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How to cope with constant whining!

Updated: Jun 9

- Written by Sylvia Arotin

“Muuuuuuuuuum I want….”, “Muuuuuuuum I want…..“, “Daaaaaaaad pleasssssse”, “eh, eh, eh, eh, eh, eh (if they are non-verbal” or an outright cry till the cows come home! Sound like your household? Exhausted from the constant asking, crying or whining? Tried all the ‘gentle parenting techniques’ that expect you to stay calm and peaceful after the 10th time your child has asked for something in the space of 30 seconds? It’s understandable that yes we, as an adult, have to stay composed and calm all the time but reality check...we are only human!

One thing I want to say is you’re not alone! Children are trying to express themselves, make their requests heard, communicate and test boundaries. Another reason could be because of emotional transitions, so a lot of the time when they are feeling a bit uneasy or uncomfortable about a situation or thought and they seek attachment and to reconnect with you. Sometimes they are just needing extra attention, they may feel jealous you are with another sibling, feel like they haven’t spent enough time with you or just needing some validation.

So how do you navigate the constant asking and whining/crying of a child that essentially is trying to communicate something to you, without losing it? Here’s some practical tools that will help you:


  • Acknowledge feelings (at their eye level if possible): I will tell you now that A LOT of the whining and crying actually comes from the fact that you haven’t acknowledged what it is that they want or are feeling. So before the negotiation & expectations starts you HAVE TO acknowledge what they want or are feeling or they won't stop until they know you’ve heard them (this goes for crying and non-verbal children too, you may have to state a few things before they calm down as you may not be too sure exactly what’s causing it). “You just want my attention”, “You really want that chocolate”, “You’d like me to pick you up” or “You are so angry!”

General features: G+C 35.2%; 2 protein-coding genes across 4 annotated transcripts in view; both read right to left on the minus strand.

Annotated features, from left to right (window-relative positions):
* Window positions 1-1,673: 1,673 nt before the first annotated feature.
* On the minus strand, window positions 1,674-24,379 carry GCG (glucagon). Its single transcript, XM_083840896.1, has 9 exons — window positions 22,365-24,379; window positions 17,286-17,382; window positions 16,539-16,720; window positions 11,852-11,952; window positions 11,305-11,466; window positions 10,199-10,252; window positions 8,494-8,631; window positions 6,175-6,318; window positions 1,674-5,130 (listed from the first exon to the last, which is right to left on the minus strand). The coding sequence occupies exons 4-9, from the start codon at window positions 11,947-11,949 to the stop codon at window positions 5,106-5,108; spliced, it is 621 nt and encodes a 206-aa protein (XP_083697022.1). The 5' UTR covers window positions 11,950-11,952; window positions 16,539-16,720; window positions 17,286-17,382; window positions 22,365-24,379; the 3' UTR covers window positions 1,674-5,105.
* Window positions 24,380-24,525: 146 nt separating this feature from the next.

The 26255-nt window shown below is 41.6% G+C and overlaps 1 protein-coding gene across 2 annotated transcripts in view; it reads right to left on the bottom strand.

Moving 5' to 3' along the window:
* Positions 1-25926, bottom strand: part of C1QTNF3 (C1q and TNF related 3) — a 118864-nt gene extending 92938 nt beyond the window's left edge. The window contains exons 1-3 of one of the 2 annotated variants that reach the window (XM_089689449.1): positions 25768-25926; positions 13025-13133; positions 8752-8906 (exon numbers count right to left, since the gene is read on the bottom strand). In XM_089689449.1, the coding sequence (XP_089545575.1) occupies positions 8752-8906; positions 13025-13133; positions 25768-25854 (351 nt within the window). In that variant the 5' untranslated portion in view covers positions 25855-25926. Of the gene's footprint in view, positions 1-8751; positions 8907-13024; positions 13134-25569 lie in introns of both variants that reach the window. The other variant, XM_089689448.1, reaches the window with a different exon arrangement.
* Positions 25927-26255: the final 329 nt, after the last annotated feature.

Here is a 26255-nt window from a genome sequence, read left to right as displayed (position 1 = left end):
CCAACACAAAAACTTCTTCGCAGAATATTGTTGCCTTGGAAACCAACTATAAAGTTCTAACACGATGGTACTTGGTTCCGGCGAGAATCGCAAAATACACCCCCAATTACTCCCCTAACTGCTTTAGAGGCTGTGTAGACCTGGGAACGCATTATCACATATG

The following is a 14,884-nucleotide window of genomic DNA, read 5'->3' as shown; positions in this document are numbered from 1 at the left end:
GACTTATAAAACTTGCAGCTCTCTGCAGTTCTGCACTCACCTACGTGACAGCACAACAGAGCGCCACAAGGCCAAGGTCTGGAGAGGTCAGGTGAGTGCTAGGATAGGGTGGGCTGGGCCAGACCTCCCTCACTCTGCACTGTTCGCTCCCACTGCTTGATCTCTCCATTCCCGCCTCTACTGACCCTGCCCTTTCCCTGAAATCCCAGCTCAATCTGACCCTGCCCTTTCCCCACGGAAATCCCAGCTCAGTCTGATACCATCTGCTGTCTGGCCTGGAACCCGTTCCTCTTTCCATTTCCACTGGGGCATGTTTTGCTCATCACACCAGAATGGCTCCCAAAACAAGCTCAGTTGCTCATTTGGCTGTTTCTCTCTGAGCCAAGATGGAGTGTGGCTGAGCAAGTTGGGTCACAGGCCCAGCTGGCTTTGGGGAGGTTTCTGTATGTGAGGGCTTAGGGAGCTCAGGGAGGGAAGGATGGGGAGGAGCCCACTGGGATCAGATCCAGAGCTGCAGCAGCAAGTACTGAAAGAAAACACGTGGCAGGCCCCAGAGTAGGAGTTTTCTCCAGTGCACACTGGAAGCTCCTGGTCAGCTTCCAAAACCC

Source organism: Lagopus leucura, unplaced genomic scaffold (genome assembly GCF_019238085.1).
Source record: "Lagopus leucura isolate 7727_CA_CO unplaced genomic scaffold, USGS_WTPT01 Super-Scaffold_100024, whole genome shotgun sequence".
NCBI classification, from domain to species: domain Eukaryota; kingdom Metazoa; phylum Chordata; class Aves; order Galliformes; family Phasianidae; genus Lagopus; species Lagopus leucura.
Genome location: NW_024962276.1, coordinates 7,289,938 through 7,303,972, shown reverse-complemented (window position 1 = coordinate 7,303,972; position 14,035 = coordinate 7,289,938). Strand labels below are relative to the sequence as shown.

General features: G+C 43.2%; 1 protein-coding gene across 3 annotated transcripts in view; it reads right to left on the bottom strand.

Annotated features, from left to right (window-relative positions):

• Then state your expectations: “You just have to ask me once,” “It’s time for dinner”, “My body is not for hitting”, “As soon as I’m done I can pick you up” (whatever the expectation is in that moment).

  • Offer a choice or problem solve: The last step is to offer a choice in how your child can then fulfill whatever it is they are feeling or needing. For example with the hitting: “If you are angry you can squeeze a ball or stomp your feet you choose”. If your child is old enough say 4 or 5 years + they can problem solve with you (so come up with a list on how they can get your attention without repeating mum constantly).

  • Don’t be afraid to express your feelings: A lot of the time we are afraid or don’t actually express ourselves to our children. It is really important not only to do this but to also teach and model to them how to express their feelings. “You really need me right now I can see that, but…(express yourself without attacking the child ie. “it’s frustrating to have to repeat myself all the time” or “I’m feeling tired today can you help me…).

Remember you are only human so next time you are in this situation, remember to try and connect with your little one and yes stay calm. It is also essential to acknowledge what it is that they are needing and to follow through with these steps to navigate the situation.

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